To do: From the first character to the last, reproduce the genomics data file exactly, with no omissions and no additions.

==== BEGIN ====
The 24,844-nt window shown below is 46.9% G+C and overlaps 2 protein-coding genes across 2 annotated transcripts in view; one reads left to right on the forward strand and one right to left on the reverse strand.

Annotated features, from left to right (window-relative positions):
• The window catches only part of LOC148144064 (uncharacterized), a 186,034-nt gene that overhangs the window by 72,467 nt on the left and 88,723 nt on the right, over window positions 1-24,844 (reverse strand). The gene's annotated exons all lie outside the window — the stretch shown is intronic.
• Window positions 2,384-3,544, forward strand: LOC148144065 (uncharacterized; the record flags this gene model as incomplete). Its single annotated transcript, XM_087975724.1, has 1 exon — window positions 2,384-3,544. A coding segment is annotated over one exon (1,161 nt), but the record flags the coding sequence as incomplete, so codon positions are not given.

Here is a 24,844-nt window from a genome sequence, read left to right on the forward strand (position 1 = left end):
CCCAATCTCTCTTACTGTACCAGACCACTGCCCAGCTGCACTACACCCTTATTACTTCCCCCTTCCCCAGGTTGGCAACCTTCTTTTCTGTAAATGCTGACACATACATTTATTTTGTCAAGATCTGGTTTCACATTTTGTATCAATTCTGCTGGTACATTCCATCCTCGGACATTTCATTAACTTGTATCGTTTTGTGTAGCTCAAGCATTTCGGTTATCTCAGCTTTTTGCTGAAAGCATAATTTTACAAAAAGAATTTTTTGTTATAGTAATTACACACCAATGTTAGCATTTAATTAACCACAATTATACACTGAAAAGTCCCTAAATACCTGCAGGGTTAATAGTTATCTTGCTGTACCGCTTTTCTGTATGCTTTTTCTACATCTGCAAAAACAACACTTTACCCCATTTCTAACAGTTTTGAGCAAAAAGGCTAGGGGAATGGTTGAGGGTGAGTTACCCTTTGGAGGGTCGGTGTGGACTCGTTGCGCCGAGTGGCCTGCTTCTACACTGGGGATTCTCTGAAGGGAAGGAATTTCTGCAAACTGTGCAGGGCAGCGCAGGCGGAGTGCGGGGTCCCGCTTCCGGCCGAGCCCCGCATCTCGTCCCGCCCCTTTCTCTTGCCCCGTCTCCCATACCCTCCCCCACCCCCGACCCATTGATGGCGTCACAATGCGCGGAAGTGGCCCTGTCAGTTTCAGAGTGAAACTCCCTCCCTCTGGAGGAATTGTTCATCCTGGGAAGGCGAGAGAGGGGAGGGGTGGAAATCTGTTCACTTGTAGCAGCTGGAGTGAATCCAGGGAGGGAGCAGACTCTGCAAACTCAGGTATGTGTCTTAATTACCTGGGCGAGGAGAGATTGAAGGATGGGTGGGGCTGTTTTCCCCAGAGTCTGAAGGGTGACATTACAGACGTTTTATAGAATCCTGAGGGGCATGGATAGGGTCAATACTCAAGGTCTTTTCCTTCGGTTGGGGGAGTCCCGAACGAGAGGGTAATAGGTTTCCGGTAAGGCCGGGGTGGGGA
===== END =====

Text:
The 24,844-nt window shown below is 46.9% G+C and overlaps 2 protein-coding genes across 2 annotated transcripts in view; one reads left to right on the forward strand and one right to left on the reverse strand.

Annotated features, from left to right (window-relative positions):
• The window catches only part of LOC148144064 (uncharacterized), a 186,034-nt gene that overhangs the window by 72,467 nt on the left and 88,723 nt on the right, over window positions 1-24,844 (reverse strand). The gene's annotated exons all lie outside the window — the stretch shown is intronic.
• Window positions 2,384-3,544, forward strand: LOC148144065 (uncharacterized; the record flags this gene model as incomplete). Its single annotated transcript, XM_087975724.1, has 1 exon — window positions 2,384-3,544. A coding segment is annotated over one exon (1,161 nt), but the record flags the coding sequence as incomplete, so codon positions are not given.

Here is a 24,844-nt window from a genome sequence, read left to right on the forward strand (position 1 = left end):
CCCAATCTCTCTTACTGTACCAGACCACTGCCCAGCTGCACTACACCCTTATTACTTCCCCCTTCCCCAGGTTGGCAACCTTCTTTTCTGTAAATGCTGACACATACATTTATTTTGTCAAGATCTGGTTTCACATTTTGTATCAATTCTGCTGGTACATTCCATCCTCGGACATTTCATTAACTTGTATCGTTTTGTGTAGCTCAAGCATTTCGGTTATCTCAGCTTTTTGCTGAAAGCATAATTTTACAAAAAGAATTTTTTGTTATAGTAATTACACACCAATGTTAGCATTTAATTAACCACAATTATACACTGAAAAGTCCCTAAATACCTGCAGGGTTAATAGTTATCTTGCTGTACCGCTTTTCTGTATGCTTTTTCTACATCTGCAAAAACAACACTTTACCCCATTTCTAACAGTTTTGAGCAAAAAGGCTAGGGGAATGGTTGAGGGTGAGTTACCCTTTGGAGGGTCGGTGTGGACTCGTTGCGCCGAGTGGCCTGCTTCTACACTGGGGATTCTCTGAAGGGAAGGAATTTCTGCAAACTGTGCAGGGCAGCGCAGGCGGAGTGCGGGGTCCCGCTTCCGGCCGAGCCCCGCATCTCGTCCCGCCCCTTTCTCTTGCCCCGTCTCCCATACCCTCCCCCACCCCCGACCCATTGATGGCGTCACAATGCGCGGAAGTGGCCCTGTCAGTTTCAGAGTGAAACTCCCTCCCTCTGGAGGAATTGTTCATCCTGGGAAGGCGAGAGAGGGGAGGGGTGGAAATCTGTTCACTTGTAGCAGCTGGAGTGAATCCAGGGAGGGAGCAGACTCTGCAAACTCAGGTATGTGTCTTAATTACCTGGGCGAGGAGAGATTGAAGGATGGGTGGGGCTGTTTTCCCCAGAGTCTGAAGGGTGACATTACAGACGTTTTATAGAATCCTGAGGGGCATGGATAGGGTCAATACTCAAGGTCTTTTCCTTCGGTTGGGGGAGTCCCGAACGAGAGGGTAATAGGTTTCCGGTAAGGCCGGGGTGGGGA